Battle Cat comes with his helmet and saddle. These are a deep reddish brown in color, and very reflective, as the entire Classics line is, of the original look, although obviously they're far more detailed. The saddle is removable, as is the helmet. The helmet just pops right off. The saddle has a snap hidden, rather appropriately, underneath the buckle on one side. The seat in the saddle has a worn, leather-like look to it. Again, amazing detail.

Admittedly, without his armor, Battle Cat doesn't look all that much like the cowardly Cringer. The facial expression is too ferocious. But then again, neither of the previous Battle Cats especially looked like Cringer. That's where imagination has to come into play -- yours and the original show's creators...

I don't often talk about packaging, but in this case, it's worth mentioning. Battle Cat was restrained in his box by those highly annoying plastic-coated wire twist-ties that years ago persuaded me to buy a good pair of wire cutters. However, unlike every other experience I've had with these things, they weren't tied in knots in the back of the framework that held Battle Cat in place. Instead, they were curved around small plastic frames, that allowed them to do their job without being an absolute nightmare to remove. If these twist-ties must continue to be used, then this is the way to do it.

As with the standard figures in this line, Battle Cat's backstory is presented on the back of his package, on a very cool scroll-like illustration. Unlike most of the others, the character picture on the scroll is not derived from the original mini-comics. It's more of a realistic painted illustration, and is very impressive. I've appreciated these backstory scrolls. If one accepts that the top three action figure toy lines in the early 1980's were G.I. Joe, Transformers, and Masters of the Universe, then the original Masters were the only ones that DIDN'T do this sort of thing for their characters. It's nice to see them now. Battle Cat's reads as follows:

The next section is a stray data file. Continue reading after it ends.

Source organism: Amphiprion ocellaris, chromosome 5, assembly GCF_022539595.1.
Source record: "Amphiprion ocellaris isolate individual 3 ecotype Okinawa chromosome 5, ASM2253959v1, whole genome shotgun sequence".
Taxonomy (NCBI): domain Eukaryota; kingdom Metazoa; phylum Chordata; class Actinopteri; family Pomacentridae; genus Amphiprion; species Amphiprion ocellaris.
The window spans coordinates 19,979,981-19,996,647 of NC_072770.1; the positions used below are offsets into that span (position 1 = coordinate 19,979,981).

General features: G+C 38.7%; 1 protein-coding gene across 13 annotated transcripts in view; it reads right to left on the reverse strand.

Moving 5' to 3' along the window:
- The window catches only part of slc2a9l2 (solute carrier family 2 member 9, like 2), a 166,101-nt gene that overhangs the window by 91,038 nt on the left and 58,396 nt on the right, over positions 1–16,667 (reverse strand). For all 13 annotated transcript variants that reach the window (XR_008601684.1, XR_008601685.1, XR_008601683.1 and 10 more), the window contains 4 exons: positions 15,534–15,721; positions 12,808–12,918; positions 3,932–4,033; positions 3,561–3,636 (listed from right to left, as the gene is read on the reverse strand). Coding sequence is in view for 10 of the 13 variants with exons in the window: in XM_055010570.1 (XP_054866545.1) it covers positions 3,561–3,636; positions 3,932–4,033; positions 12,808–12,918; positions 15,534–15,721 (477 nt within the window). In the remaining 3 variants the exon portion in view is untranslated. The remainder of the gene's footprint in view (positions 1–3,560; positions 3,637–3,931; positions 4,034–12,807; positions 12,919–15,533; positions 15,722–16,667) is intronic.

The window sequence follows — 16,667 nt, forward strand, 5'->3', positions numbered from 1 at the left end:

BATTLE CAT - Fighting Tiger.
Real Name: Cringer.
A member of the Green Tiger Tribe, Cringer was saved from a parek-narr attack by a young Prince Adam, and afterwards became his devoted companion for life. He assisted Adam during his quest to unite both halves of the Power Sword of He, and afterwards was enhanced by its power to become Battle Cat, the fighting tiger of He-Man. Cringer is one of only a handful of allies who knows Adam's secret and fights alongside the other Masters of the Universe, carrying He-Man into battle against the forces of evil.

This is the first mention of this "Green Tiger Tribe" that I am aware of, but it makes sense. In most cases, there's no real reason to assume that any of the unusual beings within the Masters concept are necessarily unique unto themselves, and in fact, the 2002 series especially made it a point to show that in fact most of them weren't. Stratos had his people, Buzz-Off had his -- there's no reason to assume that there aren't more green tigers on Eternia. This one just happens to have gotten involved in the action more.

So, what's my final word here? This is an absolutely incredible figure. The original Battle Cat, in my opinion, was little more than an overgrown, independently sold accessory, who was lucky enough to be given a strong personality in the original animated series. This new Battle Cat is a figure and character in his own right. The detail and articulation are nothing short of amazing. Any fan of the Masters of the Universe would want to add this Battle Cat to their collection, and I'm certainly very glad that I did.

The MASTERS OF THE UNIVERSE CLASSICS figure of BATTLE CAT definitely has my highest recommendation!